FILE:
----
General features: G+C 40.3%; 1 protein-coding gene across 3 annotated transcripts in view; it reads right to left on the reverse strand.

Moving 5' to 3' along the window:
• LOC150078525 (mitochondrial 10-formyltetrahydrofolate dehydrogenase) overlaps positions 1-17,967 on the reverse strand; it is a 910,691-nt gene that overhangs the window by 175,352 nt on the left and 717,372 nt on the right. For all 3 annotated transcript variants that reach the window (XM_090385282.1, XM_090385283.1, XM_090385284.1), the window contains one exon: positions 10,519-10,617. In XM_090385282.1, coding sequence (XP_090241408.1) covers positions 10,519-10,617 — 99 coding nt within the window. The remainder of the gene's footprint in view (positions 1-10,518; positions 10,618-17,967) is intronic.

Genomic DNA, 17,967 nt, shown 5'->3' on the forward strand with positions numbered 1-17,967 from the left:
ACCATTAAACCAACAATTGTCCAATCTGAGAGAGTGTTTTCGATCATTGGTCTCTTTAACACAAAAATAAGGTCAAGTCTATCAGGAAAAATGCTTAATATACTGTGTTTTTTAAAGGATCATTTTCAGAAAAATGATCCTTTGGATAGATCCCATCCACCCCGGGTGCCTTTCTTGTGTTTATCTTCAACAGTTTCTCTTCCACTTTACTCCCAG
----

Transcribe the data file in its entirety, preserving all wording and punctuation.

General features: G+C 40.3%; 1 protein-coding gene across 3 annotated transcripts in view; it reads right to left on the reverse strand.

Moving 5' to 3' along the window:
• LOC150078525 (mitochondrial 10-formyltetrahydrofolate dehydrogenase) overlaps positions 1-17,967 on the reverse strand; it is a 910,691-nt gene that overhangs the window by 175,352 nt on the left and 717,372 nt on the right. For all 3 annotated transcript variants that reach the window (XM_090385282.1, XM_090385283.1, XM_090385284.1), the window contains one exon: positions 10,519-10,617. In XM_090385282.1, coding sequence (XP_090241408.1) covers positions 10,519-10,617 — 99 coding nt within the window. The remainder of the gene's footprint in view (positions 1-10,518; positions 10,618-17,967) is intronic.

Genomic DNA, 17,967 nt, shown 5'->3' on the forward strand with positions numbered 1-17,967 from the left:
ACCATTAAACCAACAATTGTCCAATCTGAGAGAGTGTTTTCGATCATTGGTCTCTTTAACACAAAAATAAGGTCAAGTCTATCAGGAAAAATGCTTAATATACTGTGTTTTTTAAAGGATCATTTTCAGAAAAATGATCCTTTGGATAGATCCCATCCACCCCGGGTGCCTTTCTTGTGTTTATCTTCAACAGTTTCTCTTCCACTTTACTCCCAG